Either that, or I wish they would assign him to Darfur where he could actually find what he's looking for.

Overall....even his slants are uninspiring. It's like he's wrestling with his journalistic integrity for writing racially contentious stories all the time. He's pretty pathetic overall...he should just move and find what he's looking for.

bullet said...

"I kinda just feel like someone took a cheap shot at us."

Thanks, Jeffrey. I felt that, too, but couldn't put words to it.

Fuckers.

leroy jones said...

"cheep shot at us".

Who is "us" exactly?

Tchoup said...

Nossiter is first and foremost a muckracker who believes that he understands the "South" and has appointed himself to describe the region to the rest of the world. His narrow portrayal of New Orleans as a cesspool of racism for his New York audience is getting tiresome. He casts his shadow of negativism over even positive events in the city. He recently reported on waste management in the Quarter right at the beginning of the Carnival season, but did he report on the subsequent resolution of the problem? Of course not. Classic Nossiter.

E said...

New Orleans IS a cesspool of racism.

The problem is that Nossiter doesn't ever seem to get at the institutional and systemic racism underlying the politics of the region.

It's only the resentment amongst and between black, white, and brown on the street level that he takes the time to right about.

Mr. Clio said...

Nossiter is a tourist.

And he is so much smarter than you or I or your neighbor.

Please don't challenge him. We dare not do so.

Anonymous said...

I posed an interesting question. It wasn't an attack on "us." "Controversial" was in quotation marks too. It was maybe "provocative," but it wasn't bullshit. And maybe it was racist in the sense that I was comparing two groups of people based on the sole criteria of race. But then again, isn't everyone here racist in that way? You cannot take everyone on a case by case basis when you are trying to analyze and summarize information.

I posed a simple question because I was curious, so why are you so quick to attack without even trying to answer the question? We should ask those kinds of questions honestly and in plain writing (being anonymous makes me completely honest). We shouldn't hide them into newspaper articles.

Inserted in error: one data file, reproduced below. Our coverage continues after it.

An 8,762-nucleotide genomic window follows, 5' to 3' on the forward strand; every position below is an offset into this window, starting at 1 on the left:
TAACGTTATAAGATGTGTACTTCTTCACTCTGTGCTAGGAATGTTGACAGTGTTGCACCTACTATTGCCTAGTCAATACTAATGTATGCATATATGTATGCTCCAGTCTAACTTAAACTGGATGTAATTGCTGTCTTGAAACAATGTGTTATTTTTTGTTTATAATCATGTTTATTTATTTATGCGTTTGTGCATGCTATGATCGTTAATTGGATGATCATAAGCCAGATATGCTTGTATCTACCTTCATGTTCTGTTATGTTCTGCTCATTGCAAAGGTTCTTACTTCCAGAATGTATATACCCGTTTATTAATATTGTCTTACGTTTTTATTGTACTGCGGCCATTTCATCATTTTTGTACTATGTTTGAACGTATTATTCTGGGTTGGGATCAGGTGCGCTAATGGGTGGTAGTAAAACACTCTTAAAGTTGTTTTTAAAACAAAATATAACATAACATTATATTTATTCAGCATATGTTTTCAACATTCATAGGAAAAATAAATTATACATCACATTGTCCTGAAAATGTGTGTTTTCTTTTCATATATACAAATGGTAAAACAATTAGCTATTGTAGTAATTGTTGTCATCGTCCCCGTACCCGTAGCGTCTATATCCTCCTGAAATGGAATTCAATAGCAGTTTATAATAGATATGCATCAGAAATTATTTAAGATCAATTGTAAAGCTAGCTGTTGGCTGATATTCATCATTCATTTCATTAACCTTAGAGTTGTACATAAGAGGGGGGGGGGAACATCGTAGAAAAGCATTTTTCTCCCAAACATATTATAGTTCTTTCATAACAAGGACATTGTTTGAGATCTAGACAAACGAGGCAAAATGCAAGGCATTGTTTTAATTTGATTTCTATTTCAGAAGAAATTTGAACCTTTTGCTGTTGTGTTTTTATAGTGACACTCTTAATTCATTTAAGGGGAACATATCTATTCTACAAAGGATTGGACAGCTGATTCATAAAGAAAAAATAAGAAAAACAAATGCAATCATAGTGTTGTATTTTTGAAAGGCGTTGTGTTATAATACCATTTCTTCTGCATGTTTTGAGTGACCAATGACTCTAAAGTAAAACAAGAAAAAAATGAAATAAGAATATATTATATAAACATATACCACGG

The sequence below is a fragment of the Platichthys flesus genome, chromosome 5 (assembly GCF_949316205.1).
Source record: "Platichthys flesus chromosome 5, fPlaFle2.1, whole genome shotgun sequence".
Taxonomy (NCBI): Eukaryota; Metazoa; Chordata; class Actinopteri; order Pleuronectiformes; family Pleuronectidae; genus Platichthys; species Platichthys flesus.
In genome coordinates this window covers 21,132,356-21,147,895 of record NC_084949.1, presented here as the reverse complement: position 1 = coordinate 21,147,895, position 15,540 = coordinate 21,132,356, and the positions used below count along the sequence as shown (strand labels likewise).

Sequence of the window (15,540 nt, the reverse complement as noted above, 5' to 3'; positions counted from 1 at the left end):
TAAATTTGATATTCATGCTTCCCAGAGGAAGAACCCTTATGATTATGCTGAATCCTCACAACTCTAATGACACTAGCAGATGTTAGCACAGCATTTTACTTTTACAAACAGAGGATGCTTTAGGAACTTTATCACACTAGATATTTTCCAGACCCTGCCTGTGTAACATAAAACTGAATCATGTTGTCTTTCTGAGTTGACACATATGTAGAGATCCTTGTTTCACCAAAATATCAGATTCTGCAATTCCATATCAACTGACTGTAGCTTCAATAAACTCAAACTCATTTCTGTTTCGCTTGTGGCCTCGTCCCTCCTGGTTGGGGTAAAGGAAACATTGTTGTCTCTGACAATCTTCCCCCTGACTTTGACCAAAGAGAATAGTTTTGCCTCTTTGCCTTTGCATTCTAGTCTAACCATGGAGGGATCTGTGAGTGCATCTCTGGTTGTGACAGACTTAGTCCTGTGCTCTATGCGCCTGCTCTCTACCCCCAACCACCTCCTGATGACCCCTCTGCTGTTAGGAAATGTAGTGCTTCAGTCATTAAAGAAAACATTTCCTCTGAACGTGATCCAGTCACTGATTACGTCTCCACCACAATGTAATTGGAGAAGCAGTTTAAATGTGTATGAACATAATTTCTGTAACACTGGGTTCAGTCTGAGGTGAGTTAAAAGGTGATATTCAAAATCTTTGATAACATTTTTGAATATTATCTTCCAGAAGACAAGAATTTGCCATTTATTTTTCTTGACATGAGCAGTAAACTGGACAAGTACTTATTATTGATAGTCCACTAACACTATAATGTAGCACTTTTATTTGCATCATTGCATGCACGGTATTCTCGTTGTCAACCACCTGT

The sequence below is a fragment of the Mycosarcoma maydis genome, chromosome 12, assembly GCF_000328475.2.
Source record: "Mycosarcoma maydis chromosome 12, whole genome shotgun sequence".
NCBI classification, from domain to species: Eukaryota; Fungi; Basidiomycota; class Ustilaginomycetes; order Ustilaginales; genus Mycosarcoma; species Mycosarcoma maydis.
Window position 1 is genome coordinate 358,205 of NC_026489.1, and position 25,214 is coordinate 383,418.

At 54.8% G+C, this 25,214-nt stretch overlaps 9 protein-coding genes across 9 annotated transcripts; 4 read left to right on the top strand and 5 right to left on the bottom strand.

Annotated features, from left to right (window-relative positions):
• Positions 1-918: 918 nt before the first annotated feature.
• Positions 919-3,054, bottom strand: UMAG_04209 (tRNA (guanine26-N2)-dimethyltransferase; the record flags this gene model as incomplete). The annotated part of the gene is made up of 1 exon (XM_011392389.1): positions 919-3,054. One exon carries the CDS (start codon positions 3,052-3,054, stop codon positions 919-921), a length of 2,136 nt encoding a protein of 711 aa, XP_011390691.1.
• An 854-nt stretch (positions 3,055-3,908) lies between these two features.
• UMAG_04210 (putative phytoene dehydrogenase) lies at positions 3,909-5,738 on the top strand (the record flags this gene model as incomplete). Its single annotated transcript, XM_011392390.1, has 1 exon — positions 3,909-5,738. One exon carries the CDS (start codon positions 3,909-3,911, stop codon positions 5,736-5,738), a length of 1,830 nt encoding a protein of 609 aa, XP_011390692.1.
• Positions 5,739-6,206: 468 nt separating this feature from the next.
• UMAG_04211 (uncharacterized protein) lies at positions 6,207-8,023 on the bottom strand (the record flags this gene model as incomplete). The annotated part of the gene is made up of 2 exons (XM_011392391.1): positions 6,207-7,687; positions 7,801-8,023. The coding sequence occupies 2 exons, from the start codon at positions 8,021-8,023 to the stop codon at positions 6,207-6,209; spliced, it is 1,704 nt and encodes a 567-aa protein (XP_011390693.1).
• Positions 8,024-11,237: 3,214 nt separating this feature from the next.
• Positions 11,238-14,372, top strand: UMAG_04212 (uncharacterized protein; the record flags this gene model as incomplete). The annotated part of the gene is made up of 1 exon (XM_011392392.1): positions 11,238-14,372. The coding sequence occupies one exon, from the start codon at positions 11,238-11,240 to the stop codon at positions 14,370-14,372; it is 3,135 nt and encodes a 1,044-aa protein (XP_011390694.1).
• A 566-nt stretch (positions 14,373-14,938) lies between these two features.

Anyway, I decided that having children is such an enormous burden when it comes to getting and maintaining a job. Obviously the majority of working immigrants are childless or left their family behind. Therefore, they are free to move for any job and work any hours, without worrying about taking care of their children. They send money home when they can, but they don't have to pay for childcare in the city. Also, the men who come to the U.S. are the most-driven, hard-working people of their home countries. Immigration is a sort of self-selection of the most ambitious, or the most desperate. But that's another possible explanation. And these are in addition to obvious cultural differences.

I am not angry about "majority black rule." I am angry about the lack of transparency, the lack of ethical integrity, the lack of common-sense, but if you want to talk about how racist I am, go ahead. You and Nossiter might make a great team (alright, now that was a cheap shot).

-Anonymous #2

Clay said...

Out of all Nossiter's articles, I find this one the least objectionable. I agree with what Dambala wrote.

My biggest beef with Noss is his conviction that the only functional parts of the city are run by people that are from somewhere else and that all native New Orleanians are lazy, racist, worthless meatbags.